The first person I spoke to told me that she was referring the case to the ESA maintenance section whose job it was to sort out the ending of the sanction, and that they would get back to me with a decision. When I had heard nothing further by the next afternoon, I rang the DWP again, and was again told they would call me back. They rang the following day and told me that in order for them to lift the sanction they needed a WP09 form from Triage to confirm John had ‘re-engaged’. John then rang Triage, who told him they had sent this form to the DWP on 14 December. The next morning I passed this information on to the DWP, who promised to ring back within 24 hours. 24 hours came and went, and in the afternoon I rang the DWP again. They said I should be contacting the local jobcentre instead, and gave me another 0345 number. Whenever the automated response asked why I was calling and I said anything about a ‘sanction’ I got a recorded message saying I had to ring the original DWP number and the call automatically stopped. Eventually I got round this by saying the problem was a ‘letter’ and then choosing ‘all other enquiries’. This somehow got me through to Exeter Jobcentre, who were able to put me through to the local jobcentre in Dundee. They looked through John’s file and told me that the last record they had was for 12 December, when they had tried to contact him by phone but got no response. I asked them to check their record of his phone number, and found they had got two digits transposed. However, this didn’t solve the outstanding sanction problem, and they told me to ring the DWP again. This time the DWP said the only thing we could do was ask Triage to send them another copy of the WP09, asking for it to be backdated. I also took the opportunity to ask the DWP to check what they had down for John’s phone number, and found they only had an old number for a phone he had lost – so it was hardly surprising they had failed to get back to him. This had all taken around an hour. It was now Friday evening, so John had to wait till Monday before ringing Triage again.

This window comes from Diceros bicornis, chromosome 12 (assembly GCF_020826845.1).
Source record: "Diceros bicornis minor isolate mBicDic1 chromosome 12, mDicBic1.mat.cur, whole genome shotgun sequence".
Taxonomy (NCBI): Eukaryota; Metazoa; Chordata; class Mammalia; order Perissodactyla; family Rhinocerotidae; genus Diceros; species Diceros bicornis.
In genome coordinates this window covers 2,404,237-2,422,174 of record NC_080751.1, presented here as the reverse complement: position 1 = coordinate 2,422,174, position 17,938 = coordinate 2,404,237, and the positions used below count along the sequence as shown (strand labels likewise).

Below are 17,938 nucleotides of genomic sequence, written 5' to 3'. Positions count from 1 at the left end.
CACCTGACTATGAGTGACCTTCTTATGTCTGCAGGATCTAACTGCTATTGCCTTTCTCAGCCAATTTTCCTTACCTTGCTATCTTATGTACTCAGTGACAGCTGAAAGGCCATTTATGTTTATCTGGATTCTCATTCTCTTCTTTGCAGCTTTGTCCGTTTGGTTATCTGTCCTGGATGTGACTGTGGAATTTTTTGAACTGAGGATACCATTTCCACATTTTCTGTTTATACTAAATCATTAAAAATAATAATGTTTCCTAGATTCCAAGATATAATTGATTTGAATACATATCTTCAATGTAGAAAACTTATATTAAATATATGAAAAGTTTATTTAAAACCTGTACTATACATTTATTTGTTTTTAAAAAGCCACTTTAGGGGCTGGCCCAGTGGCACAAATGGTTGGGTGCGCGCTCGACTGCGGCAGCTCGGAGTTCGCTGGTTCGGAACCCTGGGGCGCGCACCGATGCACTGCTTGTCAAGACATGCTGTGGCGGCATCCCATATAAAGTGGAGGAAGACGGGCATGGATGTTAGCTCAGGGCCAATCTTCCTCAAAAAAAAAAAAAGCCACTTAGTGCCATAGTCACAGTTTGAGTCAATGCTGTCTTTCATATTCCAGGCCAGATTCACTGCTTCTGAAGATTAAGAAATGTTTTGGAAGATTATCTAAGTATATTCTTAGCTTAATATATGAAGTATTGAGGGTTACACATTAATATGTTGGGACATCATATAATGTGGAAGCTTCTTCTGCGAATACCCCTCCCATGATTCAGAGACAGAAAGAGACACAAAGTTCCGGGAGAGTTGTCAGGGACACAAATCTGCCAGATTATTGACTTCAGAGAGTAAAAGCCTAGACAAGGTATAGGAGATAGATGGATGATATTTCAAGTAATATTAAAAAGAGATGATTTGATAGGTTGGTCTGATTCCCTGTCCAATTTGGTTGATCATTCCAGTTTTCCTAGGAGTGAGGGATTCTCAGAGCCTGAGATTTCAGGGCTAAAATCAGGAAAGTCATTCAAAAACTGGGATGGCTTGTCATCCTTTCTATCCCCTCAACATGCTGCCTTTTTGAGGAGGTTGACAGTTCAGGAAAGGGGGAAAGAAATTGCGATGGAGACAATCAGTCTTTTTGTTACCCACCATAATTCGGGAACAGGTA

On Monday 23, John rang Triage, who said they would resend the WP09, and I delivered a letter to the jobcentre requesting a Mandatory Reconsideration of the initial decision to give a sanction at all. When I rang the DWP the next afternoon they still had no record of the WP09, so John rang Triage again the following day. And finally, that evening, I got the call to say the SANCTION HAD BEEN ENDED, and that he would get backdated payments so that he was only being sanctioned for a week. He has since told us that the Mandatory Reconsideration was accepted too, so even that week’s benefit has been reimbursed.
In case this treatment was not enough, I was shocked to discover that John had been living without mains electricity for six years. The problem began when his supplier accused him of tampering with the meter: he had been using very little electricity because he was often away from home. He was never taken to court, so he never had an opportunity to put his case and clear his name. But he was told that to retain his connection he would have to pay £2000. He said he would do without, and that is what he was doing, relying on an elaborate system of batteries. He had sought help in the past, but nothing had been resolved. We put him in touch with the council’s Dundee Energy Efficiency Advice Project – and he now has mains electricity again.